[1] As to length of time, the district court noted that “approximately 183 years separate the Onondagas' filing of this action from the most recent occurrence giving rise to their claims.” Onondaga v. New York, No. 5:05–cv–0314, 2010 WL 3806492, at *8 (N.D.N.Y. Sept. 22, 2010). The disruptive nature of the claims is indisputable as a matter of law. It is irrelevant that the Onondaga merely seek a declaratory judgment. Oneida held that a declaratory judgment alone—even without a contemporaneous request for an ejectment—would be disruptive. 617 F.3d at 138 (“[T]he applicability of an equitable defense requires consideration of the basic premise of a claim, rather than the particular remedy sought.... [T]he ‘disruptiveness [is] inherent in the claim itself’ ”) (quoting Cayuga, 413 F.3d at 275).

*2 [2] As to settled expectations, the district court took “judicial notice that the contested land has been extensively populated by non-Indians, such that the land is predominantly non-Indian today, and has experienced significant material development by private persons and enterprises as well as by public entities.” Onondaga, 2010 WL 3806492, at *8. Under the Supreme Court's Sherrill precedent, the Government and current occupants of the land therefore have “justifiable expectations” to ownership. See 544 U.S. at 217, 125 S.Ct. 1478 (“dramatic changes in the character of the properties” since their transfer to New York creates justifiable expectations about ownership).

We reject the argument that it was inappropriate for the district court to take judicial notice of population and development at this stage of litigation. Discovery is not needed to ascertain whether the City of Syracuse has been extensively developed and populated over the past 200 years. It was not an abuse of discretion for the trial court to take judicial notice of such obvious facts. See FED. R. EVID. 201(b) (judicial notice may be taken of facts that are “generally known”).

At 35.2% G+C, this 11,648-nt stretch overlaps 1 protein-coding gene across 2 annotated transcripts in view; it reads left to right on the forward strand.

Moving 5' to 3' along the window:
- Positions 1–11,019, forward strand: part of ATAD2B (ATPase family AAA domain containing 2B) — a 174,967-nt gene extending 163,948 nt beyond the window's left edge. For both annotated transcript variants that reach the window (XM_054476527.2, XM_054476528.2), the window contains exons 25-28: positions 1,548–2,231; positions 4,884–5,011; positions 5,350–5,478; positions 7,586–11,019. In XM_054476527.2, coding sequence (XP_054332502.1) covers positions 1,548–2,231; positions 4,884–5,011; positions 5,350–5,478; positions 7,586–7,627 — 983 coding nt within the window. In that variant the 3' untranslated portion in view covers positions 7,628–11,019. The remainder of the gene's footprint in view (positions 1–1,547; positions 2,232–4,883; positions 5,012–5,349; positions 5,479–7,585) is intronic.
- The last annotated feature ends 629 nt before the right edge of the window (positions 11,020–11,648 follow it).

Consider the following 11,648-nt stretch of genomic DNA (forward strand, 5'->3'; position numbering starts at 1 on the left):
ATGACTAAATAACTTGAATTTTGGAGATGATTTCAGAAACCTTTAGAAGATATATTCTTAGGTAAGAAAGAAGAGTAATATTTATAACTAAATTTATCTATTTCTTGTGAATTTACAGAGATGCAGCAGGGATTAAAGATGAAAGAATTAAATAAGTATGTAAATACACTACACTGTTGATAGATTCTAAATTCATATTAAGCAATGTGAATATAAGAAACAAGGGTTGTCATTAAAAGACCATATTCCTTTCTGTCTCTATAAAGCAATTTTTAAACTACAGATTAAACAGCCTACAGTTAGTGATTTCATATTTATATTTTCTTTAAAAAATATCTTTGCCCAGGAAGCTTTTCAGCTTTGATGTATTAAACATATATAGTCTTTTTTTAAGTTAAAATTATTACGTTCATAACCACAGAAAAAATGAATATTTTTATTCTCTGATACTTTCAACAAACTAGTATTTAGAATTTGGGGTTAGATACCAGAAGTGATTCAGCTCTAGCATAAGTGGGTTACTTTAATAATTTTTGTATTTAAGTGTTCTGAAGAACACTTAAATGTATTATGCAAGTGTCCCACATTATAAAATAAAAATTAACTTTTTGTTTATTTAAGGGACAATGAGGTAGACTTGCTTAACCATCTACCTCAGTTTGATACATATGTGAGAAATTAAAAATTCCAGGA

The Onondaga urge that, if permitted to engage in fact discovery, they would show that they have “strongly and persistently protested” both the population and development of their ancestral lands. But evidence of similar protestations did not avail the plaintiffs in Cayuga. There, the district court found “considerable proof as to the Cayuga's efforts, beginning in 1853, and continuing right up until the filing of this lawsuit in 1980, to ‘make their voice heard’ with respect to the sales to the State of their homelands in 1795 and 1807.” Cayuga Indian Nation v. Pataki, 165 F.Supp.2d 266, 354 (N.D.N.Y.2001), rev'd, 413 F.3d 266 (2d Cir.2005), cert. denied, 547 U.S. 1128, 126 S.Ct. 2022, 164 L.Ed.2d 780 (2006). This Court nevertheless held that the equitable considerations barred a recovery. 413 F.3d at 277–78. Thus, even if the Onondaga showed after discovery that they had strongly and persistently protested, the “standards of federal Indian law and federal equity practice” stemming from Sherrill and its progeny would nonetheless bar their claim. 544 U.S. at 214, 125 S.Ct. 1478.

Finding no merit in the Onondaga's remaining arguments, we hereby AFFIRM the judgment of the district court.